By Michelle Andrews
Do it or else. Increasingly, that’s the approach taken by employers who are offering financial incentives for workers to take part in wellness programs that incorporate screenings that measure blood pressure, cholesterol and body mass index, among other things.
The controversial programs are under fire from the Equal Employment Opportunity Commission, which filed suit against Honeywell International in October charging, among other things, that the company’s wellness program isn’t voluntary.
In the wellness program, employees and their spouses are asked to get blood drawn to test their cholesterol, glucose and nicotine use, as well as have their body mass index and blood pressure measured.
It’s the third lawsuit filed by the EEOC in 2014 that takes aim at wellness programs and it highlights a lack of clarity in the standards these programs must meet in order to comply with both the 2010 health law and the landmark Americans with Disabilities Act.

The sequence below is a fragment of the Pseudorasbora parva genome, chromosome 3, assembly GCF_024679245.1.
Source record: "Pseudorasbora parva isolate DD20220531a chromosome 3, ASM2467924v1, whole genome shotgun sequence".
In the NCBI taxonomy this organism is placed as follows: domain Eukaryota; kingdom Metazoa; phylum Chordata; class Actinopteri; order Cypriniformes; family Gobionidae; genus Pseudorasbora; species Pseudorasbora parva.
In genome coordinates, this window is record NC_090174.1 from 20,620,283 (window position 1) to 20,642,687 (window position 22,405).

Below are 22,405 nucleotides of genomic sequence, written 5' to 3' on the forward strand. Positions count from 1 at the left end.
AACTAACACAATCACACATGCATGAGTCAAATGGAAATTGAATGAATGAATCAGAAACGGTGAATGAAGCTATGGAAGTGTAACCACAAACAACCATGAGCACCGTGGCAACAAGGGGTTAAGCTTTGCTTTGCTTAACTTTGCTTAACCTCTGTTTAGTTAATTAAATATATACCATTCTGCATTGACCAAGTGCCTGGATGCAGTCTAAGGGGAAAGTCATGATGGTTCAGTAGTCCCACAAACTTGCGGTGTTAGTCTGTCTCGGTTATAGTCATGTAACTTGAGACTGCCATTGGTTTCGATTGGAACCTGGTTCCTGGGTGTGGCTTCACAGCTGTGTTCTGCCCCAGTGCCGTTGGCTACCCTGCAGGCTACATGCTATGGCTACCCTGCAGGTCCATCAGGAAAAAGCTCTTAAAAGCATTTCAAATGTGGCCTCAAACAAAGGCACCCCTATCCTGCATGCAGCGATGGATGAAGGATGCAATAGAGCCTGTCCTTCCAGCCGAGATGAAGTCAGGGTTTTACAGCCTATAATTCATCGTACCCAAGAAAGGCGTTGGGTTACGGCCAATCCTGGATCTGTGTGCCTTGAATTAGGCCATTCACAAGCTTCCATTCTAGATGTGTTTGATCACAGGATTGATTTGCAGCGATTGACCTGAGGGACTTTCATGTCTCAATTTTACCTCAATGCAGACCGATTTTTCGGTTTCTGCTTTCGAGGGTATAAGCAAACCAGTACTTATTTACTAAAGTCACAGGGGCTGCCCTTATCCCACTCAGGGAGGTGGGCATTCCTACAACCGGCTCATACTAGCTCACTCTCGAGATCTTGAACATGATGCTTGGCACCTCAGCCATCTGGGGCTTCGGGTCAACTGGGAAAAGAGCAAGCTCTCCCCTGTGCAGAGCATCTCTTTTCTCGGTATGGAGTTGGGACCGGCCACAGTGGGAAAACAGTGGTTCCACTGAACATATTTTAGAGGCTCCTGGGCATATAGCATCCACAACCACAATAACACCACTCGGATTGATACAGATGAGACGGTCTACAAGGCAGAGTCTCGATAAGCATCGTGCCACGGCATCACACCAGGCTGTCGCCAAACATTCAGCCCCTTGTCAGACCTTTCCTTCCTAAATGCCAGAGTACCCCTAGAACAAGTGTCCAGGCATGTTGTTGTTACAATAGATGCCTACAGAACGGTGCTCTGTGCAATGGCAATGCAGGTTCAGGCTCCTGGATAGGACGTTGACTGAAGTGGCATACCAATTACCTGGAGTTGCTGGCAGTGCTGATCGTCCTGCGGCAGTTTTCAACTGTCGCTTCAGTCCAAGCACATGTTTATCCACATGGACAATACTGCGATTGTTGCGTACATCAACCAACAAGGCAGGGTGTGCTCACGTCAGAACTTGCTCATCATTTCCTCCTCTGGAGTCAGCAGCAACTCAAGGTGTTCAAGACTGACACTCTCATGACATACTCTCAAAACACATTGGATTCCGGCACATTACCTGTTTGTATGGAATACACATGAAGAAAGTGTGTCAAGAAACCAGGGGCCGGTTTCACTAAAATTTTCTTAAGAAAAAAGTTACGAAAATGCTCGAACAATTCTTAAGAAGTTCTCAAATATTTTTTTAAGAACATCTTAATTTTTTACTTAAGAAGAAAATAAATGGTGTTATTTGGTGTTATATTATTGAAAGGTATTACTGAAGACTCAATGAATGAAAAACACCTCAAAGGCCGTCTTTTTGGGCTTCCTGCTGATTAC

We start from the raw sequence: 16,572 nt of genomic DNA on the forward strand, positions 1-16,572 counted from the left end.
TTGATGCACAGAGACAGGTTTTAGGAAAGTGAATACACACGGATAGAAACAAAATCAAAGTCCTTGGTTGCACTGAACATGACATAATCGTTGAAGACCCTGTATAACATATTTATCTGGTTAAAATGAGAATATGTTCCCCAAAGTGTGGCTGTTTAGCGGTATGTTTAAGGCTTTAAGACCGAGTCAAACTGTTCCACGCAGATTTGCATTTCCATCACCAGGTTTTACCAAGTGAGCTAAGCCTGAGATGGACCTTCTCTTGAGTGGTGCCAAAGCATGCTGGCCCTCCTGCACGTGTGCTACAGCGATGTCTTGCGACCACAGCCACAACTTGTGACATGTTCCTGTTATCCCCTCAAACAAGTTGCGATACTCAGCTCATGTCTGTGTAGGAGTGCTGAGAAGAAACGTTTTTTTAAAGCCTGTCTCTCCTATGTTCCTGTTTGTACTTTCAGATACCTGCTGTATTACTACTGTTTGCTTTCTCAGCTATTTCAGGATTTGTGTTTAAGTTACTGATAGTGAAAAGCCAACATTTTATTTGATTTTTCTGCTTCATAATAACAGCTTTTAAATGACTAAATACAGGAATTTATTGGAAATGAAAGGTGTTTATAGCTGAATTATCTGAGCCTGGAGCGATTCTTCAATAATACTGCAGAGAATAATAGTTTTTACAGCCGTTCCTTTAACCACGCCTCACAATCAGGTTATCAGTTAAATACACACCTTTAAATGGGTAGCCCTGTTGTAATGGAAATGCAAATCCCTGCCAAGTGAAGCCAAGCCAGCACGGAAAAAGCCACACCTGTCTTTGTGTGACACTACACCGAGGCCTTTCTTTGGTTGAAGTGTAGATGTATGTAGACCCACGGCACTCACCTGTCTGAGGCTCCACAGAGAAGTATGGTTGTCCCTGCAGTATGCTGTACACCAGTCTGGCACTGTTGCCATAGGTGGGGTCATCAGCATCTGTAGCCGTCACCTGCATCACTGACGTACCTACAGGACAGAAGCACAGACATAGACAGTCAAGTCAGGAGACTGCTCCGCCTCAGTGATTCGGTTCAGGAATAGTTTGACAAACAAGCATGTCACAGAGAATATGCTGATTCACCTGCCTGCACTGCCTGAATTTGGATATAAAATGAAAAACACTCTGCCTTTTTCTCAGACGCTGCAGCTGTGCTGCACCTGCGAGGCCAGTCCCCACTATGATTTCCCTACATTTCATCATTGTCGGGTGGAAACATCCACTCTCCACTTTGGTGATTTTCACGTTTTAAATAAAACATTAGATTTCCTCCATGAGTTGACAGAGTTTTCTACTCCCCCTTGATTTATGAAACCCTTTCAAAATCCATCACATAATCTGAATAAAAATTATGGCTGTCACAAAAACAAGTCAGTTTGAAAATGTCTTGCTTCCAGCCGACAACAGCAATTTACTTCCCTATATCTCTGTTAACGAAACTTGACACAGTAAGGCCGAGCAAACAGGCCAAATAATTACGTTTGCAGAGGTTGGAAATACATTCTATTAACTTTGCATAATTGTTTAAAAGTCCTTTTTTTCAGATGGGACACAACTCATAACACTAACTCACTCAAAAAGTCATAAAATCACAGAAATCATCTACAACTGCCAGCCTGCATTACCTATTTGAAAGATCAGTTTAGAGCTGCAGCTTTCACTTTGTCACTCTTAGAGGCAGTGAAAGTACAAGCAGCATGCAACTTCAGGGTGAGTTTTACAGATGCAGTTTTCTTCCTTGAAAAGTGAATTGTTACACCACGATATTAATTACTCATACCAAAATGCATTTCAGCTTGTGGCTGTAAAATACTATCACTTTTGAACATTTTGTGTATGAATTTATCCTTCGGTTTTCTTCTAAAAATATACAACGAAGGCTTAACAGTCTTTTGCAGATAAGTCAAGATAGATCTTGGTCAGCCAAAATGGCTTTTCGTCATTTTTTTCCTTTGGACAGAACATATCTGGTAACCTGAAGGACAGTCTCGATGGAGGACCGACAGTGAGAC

Honeywell, based in Morristown, N.J., recently got a reprieve when a federal district court judge declined to issue a temporary restraining order preventing the company from proceeding with its wellness program incentives next year.
But the issue is far from resolved, and the EEOC is continuing its investigations. Meanwhile, business leaders are criticizing the EEOC action, including a recent letter from the Business Roundtable to administration officials expressing “strong disappointment” in the agency’s actions.
In the Honeywell wellness program, employees and their spouses are asked to get blood drawn to test their cholesterol, glucose and nicotine use, as well as have their body mass index and blood pressure measured.
If an employee refuses, he’s subject to a $500 surcharge on health insurance and could lose up to $1,500 in Honeywell contributions to his health savings account.
He and his spouse are also each subject to a $1,000 tobacco surcharge. That means the worker and his spouse could face a combined $4,000 in potential financial penalties. Continue reading